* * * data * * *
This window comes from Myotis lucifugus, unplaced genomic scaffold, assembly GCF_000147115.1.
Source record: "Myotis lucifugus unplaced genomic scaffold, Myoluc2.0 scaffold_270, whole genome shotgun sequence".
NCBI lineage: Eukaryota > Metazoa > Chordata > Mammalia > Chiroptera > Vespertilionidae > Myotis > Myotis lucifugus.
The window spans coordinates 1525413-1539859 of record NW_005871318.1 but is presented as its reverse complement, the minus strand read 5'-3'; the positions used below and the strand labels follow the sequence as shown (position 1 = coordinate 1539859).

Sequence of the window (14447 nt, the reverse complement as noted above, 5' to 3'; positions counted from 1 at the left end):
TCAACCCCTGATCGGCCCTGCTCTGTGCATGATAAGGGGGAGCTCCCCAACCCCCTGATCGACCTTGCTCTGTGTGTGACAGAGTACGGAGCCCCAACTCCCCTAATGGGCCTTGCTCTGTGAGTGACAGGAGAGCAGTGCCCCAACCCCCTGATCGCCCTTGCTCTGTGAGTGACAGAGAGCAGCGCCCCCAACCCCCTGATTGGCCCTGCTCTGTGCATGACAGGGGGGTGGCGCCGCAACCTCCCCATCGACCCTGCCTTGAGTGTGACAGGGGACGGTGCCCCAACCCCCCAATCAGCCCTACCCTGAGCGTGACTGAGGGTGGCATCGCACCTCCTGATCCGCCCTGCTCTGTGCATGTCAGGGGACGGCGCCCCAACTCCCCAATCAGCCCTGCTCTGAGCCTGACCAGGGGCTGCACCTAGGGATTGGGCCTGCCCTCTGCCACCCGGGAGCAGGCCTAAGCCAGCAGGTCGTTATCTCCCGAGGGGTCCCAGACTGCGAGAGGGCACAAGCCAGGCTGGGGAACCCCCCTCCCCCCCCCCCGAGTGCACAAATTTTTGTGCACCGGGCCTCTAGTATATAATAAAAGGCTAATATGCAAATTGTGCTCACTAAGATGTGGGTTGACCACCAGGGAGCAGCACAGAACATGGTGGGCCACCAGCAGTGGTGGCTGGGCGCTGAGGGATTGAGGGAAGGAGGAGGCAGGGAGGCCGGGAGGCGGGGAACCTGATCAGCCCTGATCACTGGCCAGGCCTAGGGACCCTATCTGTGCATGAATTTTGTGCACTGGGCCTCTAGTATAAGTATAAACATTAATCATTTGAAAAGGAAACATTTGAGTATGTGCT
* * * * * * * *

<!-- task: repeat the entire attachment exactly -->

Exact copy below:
This window comes from Myotis lucifugus, unplaced genomic scaffold, assembly GCF_000147115.1.
Source record: "Myotis lucifugus unplaced genomic scaffold, Myoluc2.0 scaffold_270, whole genome shotgun sequence".
NCBI lineage: Eukaryota > Metazoa > Chordata > Mammalia > Chiroptera > Vespertilionidae > Myotis > Myotis lucifugus.
The window spans coordinates 1525413-1539859 of record NW_005871318.1 but is presented as its reverse complement, the minus strand read 5'-3'; the positions used below and the strand labels follow the sequence as shown (position 1 = coordinate 1539859).

Sequence of the window (14447 nt, the reverse complement as noted above, 5' to 3'; positions counted from 1 at the left end):
TCAACCCCTGATCGGCCCTGCTCTGTGCATGATAAGGGGGAGCTCCCCAACCCCCTGATCGACCTTGCTCTGTGTGTGACAGAGTACGGAGCCCCAACTCCCCTAATGGGCCTTGCTCTGTGAGTGACAGGAGAGCAGTGCCCCAACCCCCTGATCGCCCTTGCTCTGTGAGTGACAGAGAGCAGCGCCCCCAACCCCCTGATTGGCCCTGCTCTGTGCATGACAGGGGGGTGGCGCCGCAACCTCCCCATCGACCCTGCCTTGAGTGTGACAGGGGACGGTGCCCCAACCCCCCAATCAGCCCTACCCTGAGCGTGACTGAGGGTGGCATCGCACCTCCTGATCCGCCCTGCTCTGTGCATGTCAGGGGACGGCGCCCCAACTCCCCAATCAGCCCTGCTCTGAGCCTGACCAGGGGCTGCACCTAGGGATTGGGCCTGCCCTCTGCCACCCGGGAGCAGGCCTAAGCCAGCAGGTCGTTATCTCCCGAGGGGTCCCAGACTGCGAGAGGGCACAAGCCAGGCTGGGGAACCCCCCTCCCCCCCCCCCGAGTGCACAAATTTTTGTGCACCGGGCCTCTAGTATATAATAAAAGGCTAATATGCAAATTGTGCTCACTAAGATGTGGGTTGACCACCAGGGAGCAGCACAGAACATGGTGGGCCACCAGCAGTGGTGGCTGGGCGCTGAGGGATTGAGGGAAGGAGGAGGCAGGGAGGCCGGGAGGCGGGGAACCTGATCAGCCCTGATCACTGGCCAGGCCTAGGGACCCTATCTGTGCATGAATTTTGTGCACTGGGCCTCTAGTATAAGTATAAACATTAATCATTTGAAAAGGAAACATTTGAGTATGTGCT